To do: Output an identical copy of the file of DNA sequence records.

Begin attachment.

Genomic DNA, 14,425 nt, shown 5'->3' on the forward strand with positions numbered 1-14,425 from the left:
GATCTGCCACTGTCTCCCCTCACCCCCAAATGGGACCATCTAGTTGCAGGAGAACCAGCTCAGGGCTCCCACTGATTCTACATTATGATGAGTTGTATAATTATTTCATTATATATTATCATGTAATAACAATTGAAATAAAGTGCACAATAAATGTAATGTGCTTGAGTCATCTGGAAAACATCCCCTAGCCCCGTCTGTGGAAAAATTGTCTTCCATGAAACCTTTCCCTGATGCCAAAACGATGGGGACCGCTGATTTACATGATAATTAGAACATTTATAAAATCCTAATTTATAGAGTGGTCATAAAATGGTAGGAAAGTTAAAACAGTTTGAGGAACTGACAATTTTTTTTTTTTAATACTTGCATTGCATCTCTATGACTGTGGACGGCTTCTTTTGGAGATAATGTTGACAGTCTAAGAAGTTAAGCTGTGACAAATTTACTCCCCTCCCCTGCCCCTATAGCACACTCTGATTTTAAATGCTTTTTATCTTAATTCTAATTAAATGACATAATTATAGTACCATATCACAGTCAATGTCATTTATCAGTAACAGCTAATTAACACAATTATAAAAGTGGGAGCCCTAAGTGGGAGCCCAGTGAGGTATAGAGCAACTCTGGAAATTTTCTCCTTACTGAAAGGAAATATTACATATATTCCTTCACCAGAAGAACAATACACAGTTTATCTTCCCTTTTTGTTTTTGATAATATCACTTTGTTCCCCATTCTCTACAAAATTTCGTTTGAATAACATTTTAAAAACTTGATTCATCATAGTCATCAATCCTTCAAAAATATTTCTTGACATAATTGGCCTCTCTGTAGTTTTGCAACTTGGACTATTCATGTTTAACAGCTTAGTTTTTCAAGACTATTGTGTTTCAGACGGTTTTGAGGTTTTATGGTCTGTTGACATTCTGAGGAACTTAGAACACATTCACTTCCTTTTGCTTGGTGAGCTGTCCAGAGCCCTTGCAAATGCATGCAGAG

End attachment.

Genomic DNA, 14,425 nt, shown 5'->3' on the forward strand with positions numbered 1-14,425 from the left:
GATCTGCCACTGTCTCCCCTCACCCCCAAATGGGACCATCTAGTTGCAGGAGAACCAGCTCAGGGCTCCCACTGATTCTACATTATGATGAGTTGTATAATTATTTCATTATATATTATCATGTAATAACAATTGAAATAAAGTGCACAATAAATGTAATGTGCTTGAGTCATCTGGAAAACATCCCCTAGCCCCGTCTGTGGAAAAATTGTCTTCCATGAAACCTTTCCCTGATGCCAAAACGATGGGGACCGCTGATTTACATGATAATTAGAACATTTATAAAATCCTAATTTATAGAGTGGTCATAAAATGGTAGGAAAGTTAAAACAGTTTGAGGAACTGACAATTTTTTTTTTTTAATACTTGCATTGCATCTCTATGACTGTGGACGGCTTCTTTTGGAGATAATGTTGACAGTCTAAGAAGTTAAGCTGTGACAAATTTACTCCCCTCCCCTGCCCCTATAGCACACTCTGATTTTAAATGCTTTTTATCTTAATTCTAATTAAATGACATAATTATAGTACCATATCACAGTCAATGTCATTTATCAGTAACAGCTAATTAACACAATTATAAAAGTGGGAGCCCTAAGTGGGAGCCCAGTGAGGTATAGAGCAACTCTGGAAATTTTCTCCTTACTGAAAGGAAATATTACATATATTCCTTCACCAGAAGAACAATACACAGTTTATCTTCCCTTTTTGTTTTTGATAATATCACTTTGTTCCCCATTCTCTACAAAATTTCGTTTGAATAACATTTTAAAAACTTGATTCATCATAGTCATCAATCCTTCAAAAATATTTCTTGACATAATTGGCCTCTCTGTAGTTTTGCAACTTGGACTATTCATGTTTAACAGCTTAGTTTTTCAAGACTATTGTGTTTCAGACGGTTTTGAGGTTTTATGGTCTGTTGACATTCTGAGGAACTTAGAACACATTCACTTCCTTTTGCTTGGTGAGCTGTCCAGAGCCCTTGCAAATGCATGCAGAG